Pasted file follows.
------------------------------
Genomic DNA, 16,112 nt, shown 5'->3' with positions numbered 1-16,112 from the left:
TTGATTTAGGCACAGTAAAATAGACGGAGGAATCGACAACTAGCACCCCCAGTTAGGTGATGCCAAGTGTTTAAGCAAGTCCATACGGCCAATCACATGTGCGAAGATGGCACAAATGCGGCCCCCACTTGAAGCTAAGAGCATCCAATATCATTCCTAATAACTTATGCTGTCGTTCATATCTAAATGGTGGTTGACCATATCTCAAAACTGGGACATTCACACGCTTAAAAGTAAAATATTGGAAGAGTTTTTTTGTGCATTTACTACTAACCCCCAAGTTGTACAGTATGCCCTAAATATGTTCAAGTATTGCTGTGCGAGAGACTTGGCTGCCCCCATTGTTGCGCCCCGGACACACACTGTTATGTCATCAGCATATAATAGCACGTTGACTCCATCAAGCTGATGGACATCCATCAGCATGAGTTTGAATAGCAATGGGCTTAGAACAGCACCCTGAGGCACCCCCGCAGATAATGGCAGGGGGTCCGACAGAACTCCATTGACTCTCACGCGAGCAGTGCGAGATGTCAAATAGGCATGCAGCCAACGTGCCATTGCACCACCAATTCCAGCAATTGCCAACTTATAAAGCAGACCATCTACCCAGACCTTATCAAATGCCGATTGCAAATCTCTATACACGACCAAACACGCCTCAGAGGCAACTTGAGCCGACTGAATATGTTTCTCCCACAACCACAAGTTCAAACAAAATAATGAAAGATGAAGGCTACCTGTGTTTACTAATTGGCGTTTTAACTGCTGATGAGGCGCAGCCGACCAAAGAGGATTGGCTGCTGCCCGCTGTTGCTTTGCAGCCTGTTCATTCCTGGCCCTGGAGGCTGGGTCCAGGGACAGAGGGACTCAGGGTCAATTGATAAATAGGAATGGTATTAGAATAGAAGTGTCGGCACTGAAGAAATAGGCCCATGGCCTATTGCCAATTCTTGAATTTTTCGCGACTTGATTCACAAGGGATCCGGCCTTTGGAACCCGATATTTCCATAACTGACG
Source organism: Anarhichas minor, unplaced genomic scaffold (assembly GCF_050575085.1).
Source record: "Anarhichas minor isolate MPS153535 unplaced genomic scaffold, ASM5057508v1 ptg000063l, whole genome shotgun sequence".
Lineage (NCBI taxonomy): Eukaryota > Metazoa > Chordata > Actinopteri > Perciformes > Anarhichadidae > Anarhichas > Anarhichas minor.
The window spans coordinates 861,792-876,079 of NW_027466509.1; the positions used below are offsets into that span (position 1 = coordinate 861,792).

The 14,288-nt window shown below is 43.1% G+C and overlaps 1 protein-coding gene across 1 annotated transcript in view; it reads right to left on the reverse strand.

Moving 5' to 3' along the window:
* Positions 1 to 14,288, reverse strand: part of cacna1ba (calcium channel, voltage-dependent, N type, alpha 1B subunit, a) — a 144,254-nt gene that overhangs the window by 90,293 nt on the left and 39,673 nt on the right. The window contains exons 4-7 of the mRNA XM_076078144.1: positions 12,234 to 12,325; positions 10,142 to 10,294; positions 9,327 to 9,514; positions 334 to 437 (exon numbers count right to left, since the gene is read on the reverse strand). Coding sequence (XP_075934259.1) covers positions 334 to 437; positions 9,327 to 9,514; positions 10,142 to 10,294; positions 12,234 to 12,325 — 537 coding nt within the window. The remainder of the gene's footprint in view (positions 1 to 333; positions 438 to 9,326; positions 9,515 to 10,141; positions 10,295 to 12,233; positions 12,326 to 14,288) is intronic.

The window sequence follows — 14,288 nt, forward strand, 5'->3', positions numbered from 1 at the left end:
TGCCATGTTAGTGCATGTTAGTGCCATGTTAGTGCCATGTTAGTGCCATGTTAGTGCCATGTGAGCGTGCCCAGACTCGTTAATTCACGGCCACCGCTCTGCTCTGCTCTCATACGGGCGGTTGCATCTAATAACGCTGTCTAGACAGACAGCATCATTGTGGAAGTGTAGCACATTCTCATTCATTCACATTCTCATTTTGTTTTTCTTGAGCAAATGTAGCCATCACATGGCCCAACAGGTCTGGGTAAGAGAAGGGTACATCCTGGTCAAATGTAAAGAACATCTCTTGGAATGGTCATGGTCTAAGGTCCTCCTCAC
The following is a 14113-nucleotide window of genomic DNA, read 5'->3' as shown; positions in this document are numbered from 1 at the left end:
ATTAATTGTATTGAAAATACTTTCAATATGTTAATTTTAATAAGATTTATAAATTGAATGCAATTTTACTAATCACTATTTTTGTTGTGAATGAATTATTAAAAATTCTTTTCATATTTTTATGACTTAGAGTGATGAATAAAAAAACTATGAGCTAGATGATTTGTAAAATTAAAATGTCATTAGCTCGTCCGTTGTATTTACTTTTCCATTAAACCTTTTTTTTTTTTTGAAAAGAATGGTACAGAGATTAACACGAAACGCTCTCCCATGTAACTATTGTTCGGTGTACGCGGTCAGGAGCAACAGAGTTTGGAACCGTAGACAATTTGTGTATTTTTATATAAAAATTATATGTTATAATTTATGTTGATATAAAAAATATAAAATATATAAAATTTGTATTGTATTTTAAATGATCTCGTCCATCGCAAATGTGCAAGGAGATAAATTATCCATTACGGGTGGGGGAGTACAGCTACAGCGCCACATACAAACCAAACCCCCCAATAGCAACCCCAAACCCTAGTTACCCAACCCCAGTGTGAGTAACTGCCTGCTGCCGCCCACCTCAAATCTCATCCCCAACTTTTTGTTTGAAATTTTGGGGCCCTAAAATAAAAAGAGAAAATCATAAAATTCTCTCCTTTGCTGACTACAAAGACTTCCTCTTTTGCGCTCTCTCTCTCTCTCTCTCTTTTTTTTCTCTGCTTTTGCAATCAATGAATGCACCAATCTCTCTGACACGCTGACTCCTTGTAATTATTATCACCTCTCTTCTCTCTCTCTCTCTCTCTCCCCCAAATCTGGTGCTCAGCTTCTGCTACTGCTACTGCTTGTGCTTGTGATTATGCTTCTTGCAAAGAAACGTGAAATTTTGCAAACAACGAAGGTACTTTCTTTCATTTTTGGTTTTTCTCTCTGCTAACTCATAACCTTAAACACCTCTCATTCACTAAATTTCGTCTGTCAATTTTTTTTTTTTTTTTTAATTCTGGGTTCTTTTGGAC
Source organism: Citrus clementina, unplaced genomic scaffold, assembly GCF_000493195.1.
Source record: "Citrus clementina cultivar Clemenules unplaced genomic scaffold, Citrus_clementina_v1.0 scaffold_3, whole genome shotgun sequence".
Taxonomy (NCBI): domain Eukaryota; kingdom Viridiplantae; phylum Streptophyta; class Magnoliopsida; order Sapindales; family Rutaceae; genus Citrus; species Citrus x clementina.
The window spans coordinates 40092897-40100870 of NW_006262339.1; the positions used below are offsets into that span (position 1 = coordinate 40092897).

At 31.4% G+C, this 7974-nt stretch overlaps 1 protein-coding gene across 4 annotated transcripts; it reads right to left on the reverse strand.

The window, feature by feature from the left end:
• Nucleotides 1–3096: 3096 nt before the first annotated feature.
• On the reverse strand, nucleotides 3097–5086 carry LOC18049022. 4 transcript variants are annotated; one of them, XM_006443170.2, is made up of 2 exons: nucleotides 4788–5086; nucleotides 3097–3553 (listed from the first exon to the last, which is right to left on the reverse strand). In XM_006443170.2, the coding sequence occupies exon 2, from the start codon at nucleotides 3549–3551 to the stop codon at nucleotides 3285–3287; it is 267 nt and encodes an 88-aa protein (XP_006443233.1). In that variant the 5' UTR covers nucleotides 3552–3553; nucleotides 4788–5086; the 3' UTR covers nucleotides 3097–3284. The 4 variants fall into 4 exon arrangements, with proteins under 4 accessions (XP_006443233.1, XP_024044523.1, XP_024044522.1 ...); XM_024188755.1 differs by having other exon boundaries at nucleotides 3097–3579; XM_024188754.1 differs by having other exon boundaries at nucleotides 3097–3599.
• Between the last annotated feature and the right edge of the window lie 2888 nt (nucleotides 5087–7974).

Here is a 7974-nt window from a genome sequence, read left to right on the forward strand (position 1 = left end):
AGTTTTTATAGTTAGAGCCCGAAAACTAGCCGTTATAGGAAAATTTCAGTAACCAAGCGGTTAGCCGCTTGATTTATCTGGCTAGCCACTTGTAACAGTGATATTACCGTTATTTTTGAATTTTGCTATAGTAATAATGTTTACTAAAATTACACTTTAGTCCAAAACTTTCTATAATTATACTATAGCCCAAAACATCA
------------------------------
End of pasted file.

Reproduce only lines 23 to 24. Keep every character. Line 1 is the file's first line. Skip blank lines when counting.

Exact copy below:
Here is a 7974-nt window from a genome sequence, read left to right on the forward strand (position 1 = left end):
AGTTTTTATAGTTAGAGCCCGAAAACTAGCCGTTATAGGAAAATTTCAGTAACCAAGCGGTTAGCCGCTTGATTTATCTGGCTAGCCACTTGTAACAGTGATATTACCGTTATTTTTGAATTTTGCTATAGTAATAATGTTTACTAAAATTACACTTTAGTCCAAAACTTTCTATAATTATACTATAGCCCAAAACATCA